I was under the impression that the frame buffer resolution always has to be the same as the physical screen resolution, so changing the software resolution settings would not affect rasterization. But after I made a demo and ran a profiler against it, the profiler told me that the frame buffer resolution changed according to my settings and fewer pixels were rasterized.

This brings up other questions I am unable to figure out. Which part of the rendering pipeline does re-sample the frame buffer to match the screen resolution? And the re-sampling stage does not show up in the profiler (Intel GPA for Android), is it so fast that I can safely ignore it or I am missing something that would cost me here?

Thank you.


2 Answers 2


For PCs with discrete displays, the resampling to the screen resolution may happen either on the computer prior to the signal being sent to the display, as part of window compositing, or on the display side. I don't think it's anything to worry about in terms of FPS, in either case, but it possibly could affect latency.

It depends whether you're in "true" fullscreen (exclusive) mode or not. If the app renders to a window, including a borderless fullscreen window, then the window compositor (part of the OS) will be running each frame, and any upsampling needed can happen "for free" as part of that operation. In other words, I wouldn't expect an upsample during compositing to cost noticeably more than it does to do compositing in general (which is very cheap).

On the other hand, if you're in true fullscreen and your app has exclusive control of the display, it's possible to set the video mode to something non-native and send your rendered image directly to the display, in which case the display's scaler chip will handle it, again without performance cost to you, since it's happening in parallel to anything going on with the GPU.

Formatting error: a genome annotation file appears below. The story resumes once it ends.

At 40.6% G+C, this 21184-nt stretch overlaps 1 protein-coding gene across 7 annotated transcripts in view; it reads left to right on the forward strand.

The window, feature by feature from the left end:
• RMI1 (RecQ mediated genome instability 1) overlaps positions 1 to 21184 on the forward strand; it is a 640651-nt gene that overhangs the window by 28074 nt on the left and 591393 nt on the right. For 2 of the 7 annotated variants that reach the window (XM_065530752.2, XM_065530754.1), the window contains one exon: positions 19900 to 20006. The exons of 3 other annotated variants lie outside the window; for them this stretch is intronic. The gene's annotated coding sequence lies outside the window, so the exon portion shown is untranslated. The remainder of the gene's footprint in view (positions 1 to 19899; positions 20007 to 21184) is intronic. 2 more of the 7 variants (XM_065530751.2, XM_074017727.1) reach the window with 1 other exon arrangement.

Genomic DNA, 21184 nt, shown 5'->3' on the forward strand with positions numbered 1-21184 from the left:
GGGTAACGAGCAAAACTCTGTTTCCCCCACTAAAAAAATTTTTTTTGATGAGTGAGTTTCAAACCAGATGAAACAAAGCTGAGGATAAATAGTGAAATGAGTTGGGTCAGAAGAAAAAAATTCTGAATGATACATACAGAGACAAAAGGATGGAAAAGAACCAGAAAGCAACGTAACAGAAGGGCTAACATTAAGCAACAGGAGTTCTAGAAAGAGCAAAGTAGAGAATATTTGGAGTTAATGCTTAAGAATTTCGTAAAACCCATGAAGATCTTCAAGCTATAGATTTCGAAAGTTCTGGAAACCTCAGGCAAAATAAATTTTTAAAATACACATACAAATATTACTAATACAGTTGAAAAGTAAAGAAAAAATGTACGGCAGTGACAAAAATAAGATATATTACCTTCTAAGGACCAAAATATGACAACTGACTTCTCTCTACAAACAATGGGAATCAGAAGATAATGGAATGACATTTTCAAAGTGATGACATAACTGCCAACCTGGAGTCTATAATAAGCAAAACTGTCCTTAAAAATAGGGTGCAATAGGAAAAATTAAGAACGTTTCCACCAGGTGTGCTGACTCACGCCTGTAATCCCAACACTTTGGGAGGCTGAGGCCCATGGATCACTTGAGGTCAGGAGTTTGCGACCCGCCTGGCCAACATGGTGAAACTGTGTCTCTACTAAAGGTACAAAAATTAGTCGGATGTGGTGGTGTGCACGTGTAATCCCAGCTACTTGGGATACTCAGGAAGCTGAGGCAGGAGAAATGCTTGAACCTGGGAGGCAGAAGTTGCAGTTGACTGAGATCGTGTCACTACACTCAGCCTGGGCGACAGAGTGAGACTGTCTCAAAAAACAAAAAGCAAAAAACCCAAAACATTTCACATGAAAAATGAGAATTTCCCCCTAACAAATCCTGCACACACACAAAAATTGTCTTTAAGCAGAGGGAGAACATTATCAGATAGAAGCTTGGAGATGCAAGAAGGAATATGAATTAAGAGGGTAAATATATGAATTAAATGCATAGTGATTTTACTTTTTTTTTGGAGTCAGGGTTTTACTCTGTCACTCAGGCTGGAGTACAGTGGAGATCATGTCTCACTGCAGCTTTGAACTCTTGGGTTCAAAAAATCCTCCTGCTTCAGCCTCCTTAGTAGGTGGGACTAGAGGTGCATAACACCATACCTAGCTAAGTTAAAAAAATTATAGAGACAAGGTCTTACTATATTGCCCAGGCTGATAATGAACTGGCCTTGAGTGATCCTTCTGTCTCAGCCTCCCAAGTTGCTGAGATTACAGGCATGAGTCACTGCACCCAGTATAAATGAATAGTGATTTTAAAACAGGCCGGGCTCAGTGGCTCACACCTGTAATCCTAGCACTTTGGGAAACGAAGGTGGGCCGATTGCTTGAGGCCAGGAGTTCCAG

You mentioned Android, so I assume you're working on a mobile device. In that case, I'm not sure if there is a scaler chip, or if the mobile GPU is just expected to always output at native resolution, in which case scaling would always be done on the GPU by the compositor software. (By the way, the reason the scaling doesn't show up in profiling is likely because it's being done by the OS rather than by your app.)

That being said, though upscaling is very cheap, it does imply an extra pass that could increase input latency. With a borderless fullscreen window, if no other windows are visible on top of your app, and no scaling is required, the compositor could be short-circuited so that your app writes directly to the display output rather than passing through the compositor. (This is an optimization that the OS would have to perform when it detects that all the conditions are right.) Similarly, on the display, if no extra image processing is required including scaling, color correction, etc. then some stages of the display hardware might be bypassed. In either case, you could see lower latency when you render directly to native resolution than when you require scaling. This is a matter of concern for VR in particular.


This is the screen's video scaler module. Essentially, it is a dedicated piece of silicon that allows the user to use non-native screen resolutions.


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